5 Rules for Telling Stories with Your Pitch

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5 Rules for Telling Stories with Your Pitch

A while back, I attended a pitch event for young entrepreneurs seeking funding for their start-ups.  The room was packed with over 200 business people and there was a buzz in the air.  But two minutes into the first power point presentation, things began to shift.  Spectators started to squirm.  A few of the panelists sank back in their chairs and checked their watches.  Within ten minutes, eyes were glazing over as the unlucky presenter droned on.

Does this situation sound familiar?

Luckily, there’s an easy fix for a dull pitch: tell a story.

To help you pitch a product or sell an idea more effectively, here are “5 Rules for Telling Stories with Your Pitch”.  Follow these guidelines and you’ll have investors throwing money at you before you know it.

1.  Make Your Opening Count.  It’s important to start your presentation off with a a bang, so make your first few lines memorable.  Your first lines should establish (a) the problem you intend to address with your idea or product; (b) the characters, or players, in your world; and (c) a hint at the solution, or where you’re going. Paint a picture for your audience!

2.  Be Vulnerable.  Investors are not expecting everything to be perfect – if everything was perfect, you wouldn’t need help – so be open to sharing challenges.  The easiest way to do this is to talk about what happened in the process of growing your business.  What obstacles did you face? Remember: don’t pass judgement on yourself or your customers.  It’s better to open up about that something didn’t work during your pitch than have it come out in a Q&A.  Your audience will thank you for it.

3.  Build Tension.  As I’ve discussed before, the way to build tension in a pitch is by identifying the emotional arc of the talk. Pitches, like stories, are about the subtle changes in one of the five essential emotions (fear, love, anger, sadness and joy).  What happened to you along the way?  Did you start the business confused and wind up feeling excited?  Maybe you felt confident and now feel frustrated?  Once you know the emotional arc of the pitch, your job is to take the audience on the journey.  Show us what happened and your audience will begin to care about you and the product or idea.

4.  Revisit Your Value Proposition.  The best pitches are organized around a central idea, or theme.  In business, the central idea is known as the value proposition.   One quick way to identify the value proposition is the answer to the question: why should a customer buy this product or service? Use the answer to this question (i.e. to have easy access to the world’s information online), to segue into your vision for the future.Show people how things will change in the world you’re creating with your product or idea.

5.  Have a Clear Call To Action.  Once you’ve taken your audience on an emotional journey and they know your value proposition, the last piece is having a call to action.  A good call to action will give your audience something to do with the information you’re imparting.  Do you need $1.725 million for capital equipment?  Six additional staffers for a new team? The key here is to be specific about what you want and ask for it.  The more specific you are, the easier it will be for investors to understand your needs and give you what you want.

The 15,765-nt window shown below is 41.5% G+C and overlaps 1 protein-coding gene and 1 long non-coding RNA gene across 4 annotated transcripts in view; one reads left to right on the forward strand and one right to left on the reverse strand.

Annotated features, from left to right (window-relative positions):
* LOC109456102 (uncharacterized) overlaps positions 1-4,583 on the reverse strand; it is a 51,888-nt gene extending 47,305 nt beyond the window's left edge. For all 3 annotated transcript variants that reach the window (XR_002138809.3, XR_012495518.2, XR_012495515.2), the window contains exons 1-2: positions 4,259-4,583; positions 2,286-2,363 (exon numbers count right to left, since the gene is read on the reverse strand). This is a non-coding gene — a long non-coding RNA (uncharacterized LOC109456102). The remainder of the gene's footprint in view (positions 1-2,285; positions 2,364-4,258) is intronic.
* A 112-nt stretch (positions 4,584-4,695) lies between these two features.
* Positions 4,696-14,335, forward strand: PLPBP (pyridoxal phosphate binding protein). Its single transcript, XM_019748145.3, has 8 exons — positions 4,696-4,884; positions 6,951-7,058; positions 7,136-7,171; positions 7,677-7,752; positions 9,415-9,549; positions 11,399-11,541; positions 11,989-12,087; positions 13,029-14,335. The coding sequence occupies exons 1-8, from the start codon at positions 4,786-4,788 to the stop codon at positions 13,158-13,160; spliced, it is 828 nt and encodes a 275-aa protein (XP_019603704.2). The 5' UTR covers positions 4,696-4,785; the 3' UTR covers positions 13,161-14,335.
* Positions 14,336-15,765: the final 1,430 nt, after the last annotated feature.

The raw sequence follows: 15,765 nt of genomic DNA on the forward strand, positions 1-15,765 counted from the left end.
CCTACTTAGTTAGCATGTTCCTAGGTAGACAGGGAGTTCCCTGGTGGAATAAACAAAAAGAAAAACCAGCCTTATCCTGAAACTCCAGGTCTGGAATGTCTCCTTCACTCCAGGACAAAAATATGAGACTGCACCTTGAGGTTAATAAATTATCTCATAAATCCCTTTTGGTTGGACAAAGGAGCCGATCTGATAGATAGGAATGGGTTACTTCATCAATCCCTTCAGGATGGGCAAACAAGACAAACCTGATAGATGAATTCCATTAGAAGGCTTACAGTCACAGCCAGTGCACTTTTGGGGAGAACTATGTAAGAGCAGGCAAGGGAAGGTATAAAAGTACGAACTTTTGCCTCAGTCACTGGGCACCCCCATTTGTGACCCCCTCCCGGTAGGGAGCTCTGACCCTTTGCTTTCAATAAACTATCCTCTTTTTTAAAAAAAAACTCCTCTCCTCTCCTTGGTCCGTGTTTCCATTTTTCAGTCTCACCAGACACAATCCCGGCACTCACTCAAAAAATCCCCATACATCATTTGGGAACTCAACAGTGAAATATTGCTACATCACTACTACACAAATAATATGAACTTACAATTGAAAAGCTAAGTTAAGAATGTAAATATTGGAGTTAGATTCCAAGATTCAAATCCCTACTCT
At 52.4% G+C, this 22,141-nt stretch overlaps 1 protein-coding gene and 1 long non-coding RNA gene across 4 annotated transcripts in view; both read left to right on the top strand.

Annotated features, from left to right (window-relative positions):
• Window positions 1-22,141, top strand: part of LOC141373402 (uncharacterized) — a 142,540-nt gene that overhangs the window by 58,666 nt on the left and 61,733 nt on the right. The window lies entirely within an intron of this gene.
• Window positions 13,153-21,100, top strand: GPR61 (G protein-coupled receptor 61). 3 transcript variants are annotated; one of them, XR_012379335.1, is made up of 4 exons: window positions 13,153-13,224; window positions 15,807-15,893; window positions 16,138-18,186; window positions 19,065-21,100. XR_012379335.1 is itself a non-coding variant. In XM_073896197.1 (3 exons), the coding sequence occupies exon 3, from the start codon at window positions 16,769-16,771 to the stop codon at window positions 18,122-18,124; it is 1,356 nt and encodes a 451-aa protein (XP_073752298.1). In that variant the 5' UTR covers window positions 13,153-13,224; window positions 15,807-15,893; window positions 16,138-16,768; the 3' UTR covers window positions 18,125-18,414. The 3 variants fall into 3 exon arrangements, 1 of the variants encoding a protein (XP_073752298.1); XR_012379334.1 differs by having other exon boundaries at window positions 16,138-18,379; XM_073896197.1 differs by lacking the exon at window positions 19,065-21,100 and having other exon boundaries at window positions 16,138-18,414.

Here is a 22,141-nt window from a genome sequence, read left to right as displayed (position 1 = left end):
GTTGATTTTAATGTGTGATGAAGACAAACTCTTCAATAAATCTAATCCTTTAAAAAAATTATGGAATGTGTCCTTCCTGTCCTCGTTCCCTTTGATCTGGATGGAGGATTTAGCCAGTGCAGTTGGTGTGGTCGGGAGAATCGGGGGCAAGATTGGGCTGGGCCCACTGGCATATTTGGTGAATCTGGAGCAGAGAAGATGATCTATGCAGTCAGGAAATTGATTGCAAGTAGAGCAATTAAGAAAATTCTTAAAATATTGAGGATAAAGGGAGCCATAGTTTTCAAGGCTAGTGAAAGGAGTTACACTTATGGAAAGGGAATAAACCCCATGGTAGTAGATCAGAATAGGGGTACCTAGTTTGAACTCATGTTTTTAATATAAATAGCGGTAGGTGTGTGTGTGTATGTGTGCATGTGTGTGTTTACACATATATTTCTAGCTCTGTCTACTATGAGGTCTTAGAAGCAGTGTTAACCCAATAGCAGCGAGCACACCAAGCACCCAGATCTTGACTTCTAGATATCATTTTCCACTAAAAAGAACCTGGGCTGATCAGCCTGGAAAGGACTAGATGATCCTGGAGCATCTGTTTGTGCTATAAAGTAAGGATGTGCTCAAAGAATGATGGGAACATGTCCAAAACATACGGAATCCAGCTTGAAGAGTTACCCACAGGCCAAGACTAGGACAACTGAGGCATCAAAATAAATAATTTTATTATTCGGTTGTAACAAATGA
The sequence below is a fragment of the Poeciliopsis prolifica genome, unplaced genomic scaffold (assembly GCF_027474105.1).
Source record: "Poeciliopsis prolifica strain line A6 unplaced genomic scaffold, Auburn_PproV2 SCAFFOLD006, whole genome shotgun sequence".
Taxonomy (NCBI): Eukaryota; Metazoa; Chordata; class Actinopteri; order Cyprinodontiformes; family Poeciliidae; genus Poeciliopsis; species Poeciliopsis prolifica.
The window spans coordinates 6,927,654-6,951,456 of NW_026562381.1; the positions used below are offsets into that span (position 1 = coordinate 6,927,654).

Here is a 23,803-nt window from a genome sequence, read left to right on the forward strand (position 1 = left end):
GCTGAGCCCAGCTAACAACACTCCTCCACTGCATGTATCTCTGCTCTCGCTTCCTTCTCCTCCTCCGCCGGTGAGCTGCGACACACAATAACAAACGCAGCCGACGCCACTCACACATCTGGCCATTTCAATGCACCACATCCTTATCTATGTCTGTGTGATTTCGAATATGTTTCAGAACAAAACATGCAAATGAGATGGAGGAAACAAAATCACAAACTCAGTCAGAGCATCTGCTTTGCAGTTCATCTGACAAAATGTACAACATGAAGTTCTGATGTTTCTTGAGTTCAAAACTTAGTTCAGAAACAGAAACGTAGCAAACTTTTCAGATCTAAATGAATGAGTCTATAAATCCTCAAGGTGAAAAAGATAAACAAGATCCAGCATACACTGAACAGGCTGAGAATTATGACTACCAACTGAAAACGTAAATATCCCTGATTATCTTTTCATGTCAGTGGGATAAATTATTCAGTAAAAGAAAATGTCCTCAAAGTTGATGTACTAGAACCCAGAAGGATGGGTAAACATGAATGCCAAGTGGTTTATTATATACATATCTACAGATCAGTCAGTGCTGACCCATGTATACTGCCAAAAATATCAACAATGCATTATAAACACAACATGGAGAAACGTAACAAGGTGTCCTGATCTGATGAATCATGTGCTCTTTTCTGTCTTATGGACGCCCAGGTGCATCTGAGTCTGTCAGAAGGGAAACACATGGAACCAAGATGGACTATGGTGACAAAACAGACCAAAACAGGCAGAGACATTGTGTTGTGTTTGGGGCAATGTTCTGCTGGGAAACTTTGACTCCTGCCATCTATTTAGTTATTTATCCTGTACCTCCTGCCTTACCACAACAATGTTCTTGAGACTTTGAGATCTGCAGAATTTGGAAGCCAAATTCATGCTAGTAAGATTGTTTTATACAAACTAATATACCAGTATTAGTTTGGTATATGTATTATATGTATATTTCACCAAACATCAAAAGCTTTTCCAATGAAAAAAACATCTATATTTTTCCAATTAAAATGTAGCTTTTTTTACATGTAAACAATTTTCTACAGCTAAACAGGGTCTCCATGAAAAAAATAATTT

Not so bad after all, right?  Now you’ll just have to figure out how to deal with Aaron Sorkin when he wants to make a movie about your life.

 

5 Rules for Telling Stories with Your Pitch

NYC: A Fresh Batch of Storytelling Workshops is Available Now

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NYC: A Fresh Batch of Storytelling Workshops is Available Now!

By Daniel Schwen (Own work) [CC BY-SA 2.5 (http://creativecommons.org/licenses/by-sa/2.5)], via Wikimedia Commons

By Daniel Schwen (Own work) [CC BY-SA 2.5 (http://creativecommons.org/licenses/by-sa/2.5)%5D, via Wikimedia Commons

New York is the city that never sleeps, so why slow down this summer? Get a head start on your fall projects, business events, or startup launch by brushing up on some useful skills. Storytelling for Entrepreneurs: Presentations to Elevator Pitches is a great place to start.

In this class, you’ll learn how to utilize storytelling techniques in business settings. You’ll begin with the three types of business stories and learn tips for telling them effectively. Relaxation techniques will be taught to help improve your ability to perform. We’ll also cover ways to become a better listener, and much more.

This workshop is available now throughout the summer at General Assembly.

There is no success without a story. Sign up to reserve your spot today!

http://ow.ly/OZS5o http://ow.ly/i/bzx4K

Going Up in Chicago: Storytelling for Entrepreneurs Workshop

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elevator pitch

Wednesday, June 3rd 2015

6-8pm

Join Andrew Linderman at General Assembly Chicago for 

Storytelling for Entrepreneurs: Presentations to Elevator Pitches

About This Class

Not all elevator pitches are created equal. You may think you’ve got a can’t miss pitch, but if you can’t explain your idea in a compelling and interesting way, your message may get lost in translation. In this class, you’ll learn how to utilize storytelling techniques in business settings. You’ll begin with the three types of business stories, then learn tips for telling them effectively, relaxation techniques for performing them, ways to become a better listener, and much more.

Takeaways

  • Learn tips for uncovering stories in everyday life.
  • Discover ways to make your story more persuasive.
  • Find out how to use stories in pitches, presentations, and meetings.